Windows Legacy OS forum

General discussion

How Can I Delete a Corrupted File that Cannot be Deleted?

by BlackBart1955 / June 23, 2007 3:58 AM PDT

I am running Windows XP Professional. I am trying to delete some of my Internet links from my Favorite Folder, but the error message I get is "Cannot Delete [name of link]: The file or directory is corrupted and unreadable."

I have tried overwriting it with a file of the same file name, but I only get a new error message which says, "Cannot move [name of link]: A file with the name you specified already exists. Specify a different file name".

I have even tried shifting to Safe Mode, but to no avail. I still get the same messages.

When I double-click on these files, I get the error message saying, "The target "" of this Internet Shortcut is not valid. Go to the Internet property sheet and make sure the target is correct". I cannot even move them out of the folder into another one that I made that I named "Dead Shortcuts". When I tried to move them, I got yet another error message saying, "Cannot move [name of link]: The file or directory is corrupted or unreadable".

When I open Properties, nothing is there except the "General" tab. There is no "Web Document" tab or "Security" tab.

Does anyone know a trick I could use to delete these files?

Discussion is locked
You are posting a reply to: How Can I Delete a Corrupted File that Cannot be Deleted?
The posting of advertisements, profanity, or personal attacks is prohibited. Please refer to our CNET Forums policies for details. All submitted content is subject to our Terms of Use.
Track this discussion and email me when there are updates

If you're asking for technical help, please be sure to include all your system info, including operating system, model number, and any other specifics related to the problem. Also please exercise your best judgment when posting in the forums--revealing personal information such as your e-mail address, telephone number, and address is not recommended.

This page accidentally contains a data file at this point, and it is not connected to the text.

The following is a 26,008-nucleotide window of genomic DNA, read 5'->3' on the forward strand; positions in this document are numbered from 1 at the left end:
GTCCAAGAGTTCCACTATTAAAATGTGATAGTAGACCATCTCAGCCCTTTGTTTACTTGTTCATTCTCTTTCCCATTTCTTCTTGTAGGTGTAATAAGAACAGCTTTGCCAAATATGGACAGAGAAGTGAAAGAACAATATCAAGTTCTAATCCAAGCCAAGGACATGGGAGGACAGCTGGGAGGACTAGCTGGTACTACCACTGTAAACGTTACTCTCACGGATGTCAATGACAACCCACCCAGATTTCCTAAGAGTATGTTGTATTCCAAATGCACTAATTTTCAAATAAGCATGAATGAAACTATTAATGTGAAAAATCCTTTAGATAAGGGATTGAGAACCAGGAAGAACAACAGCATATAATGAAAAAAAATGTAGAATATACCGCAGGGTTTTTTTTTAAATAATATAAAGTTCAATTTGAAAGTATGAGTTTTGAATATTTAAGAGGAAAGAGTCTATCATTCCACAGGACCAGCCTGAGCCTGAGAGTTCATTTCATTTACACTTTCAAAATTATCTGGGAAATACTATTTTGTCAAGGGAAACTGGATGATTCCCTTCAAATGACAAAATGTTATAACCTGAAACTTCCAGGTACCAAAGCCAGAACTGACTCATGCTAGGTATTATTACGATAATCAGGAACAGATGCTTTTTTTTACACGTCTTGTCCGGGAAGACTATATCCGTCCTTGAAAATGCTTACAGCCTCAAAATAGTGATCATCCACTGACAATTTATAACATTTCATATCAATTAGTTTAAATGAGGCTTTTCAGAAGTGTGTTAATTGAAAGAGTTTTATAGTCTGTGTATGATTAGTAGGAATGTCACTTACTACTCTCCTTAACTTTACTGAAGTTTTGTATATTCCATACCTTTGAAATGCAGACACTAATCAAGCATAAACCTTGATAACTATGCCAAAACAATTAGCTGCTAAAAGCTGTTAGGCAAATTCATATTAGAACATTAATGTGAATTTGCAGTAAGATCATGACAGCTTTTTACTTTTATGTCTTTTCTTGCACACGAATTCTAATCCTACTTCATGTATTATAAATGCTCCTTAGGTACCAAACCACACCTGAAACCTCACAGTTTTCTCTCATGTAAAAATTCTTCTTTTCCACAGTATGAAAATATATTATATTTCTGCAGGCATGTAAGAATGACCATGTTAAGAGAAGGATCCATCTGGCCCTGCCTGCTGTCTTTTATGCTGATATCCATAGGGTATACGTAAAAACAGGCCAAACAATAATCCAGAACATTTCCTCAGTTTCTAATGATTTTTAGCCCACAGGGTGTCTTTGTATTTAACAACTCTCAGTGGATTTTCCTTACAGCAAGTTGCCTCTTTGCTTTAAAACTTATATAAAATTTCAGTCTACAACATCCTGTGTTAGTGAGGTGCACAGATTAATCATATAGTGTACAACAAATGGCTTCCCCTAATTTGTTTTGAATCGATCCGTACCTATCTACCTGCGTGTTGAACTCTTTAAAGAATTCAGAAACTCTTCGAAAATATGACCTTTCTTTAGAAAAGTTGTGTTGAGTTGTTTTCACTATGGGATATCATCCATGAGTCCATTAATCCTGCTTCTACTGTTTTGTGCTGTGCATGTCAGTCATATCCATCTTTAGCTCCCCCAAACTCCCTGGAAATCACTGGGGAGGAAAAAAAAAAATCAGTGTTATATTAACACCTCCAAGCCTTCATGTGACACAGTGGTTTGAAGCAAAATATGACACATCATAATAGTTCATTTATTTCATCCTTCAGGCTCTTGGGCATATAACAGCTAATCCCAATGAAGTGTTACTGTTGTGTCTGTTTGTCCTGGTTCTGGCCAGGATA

You are reporting the following post: How Can I Delete a Corrupted File that Cannot be Deleted?
This post has been flagged and will be reviewed by our staff. Thank you for helping us maintain CNET's great community.
Sorry, there was a problem flagging this post. Please try again now or at a later time.
If you believe this post is offensive or violates the CNET Forums' Usage policies, you can report it below (this will not automatically remove the post). Once reported, our moderators will be notified and the post will be reviewed.
Collapse -
Forcibly delete it...

You can use MoveOnBoot to forcibly delete each file, one by one, the next time you restart your computer. Just install and point it to each favorite, found in C:\Documents and Settings\your username\Favorites. It should be able to take care of it for you.

Hope this helps,

Collapse -
Sounded like a good idea
by BlackBart1955 / June 23, 2007 10:51 AM PDT
In reply to: Forcibly delete it...

I tried it, but didn't get very far. On "Page 1 of 3" where it asks me to put in the file name or find the file, it gives me an error message saying, "The above file name is invalid".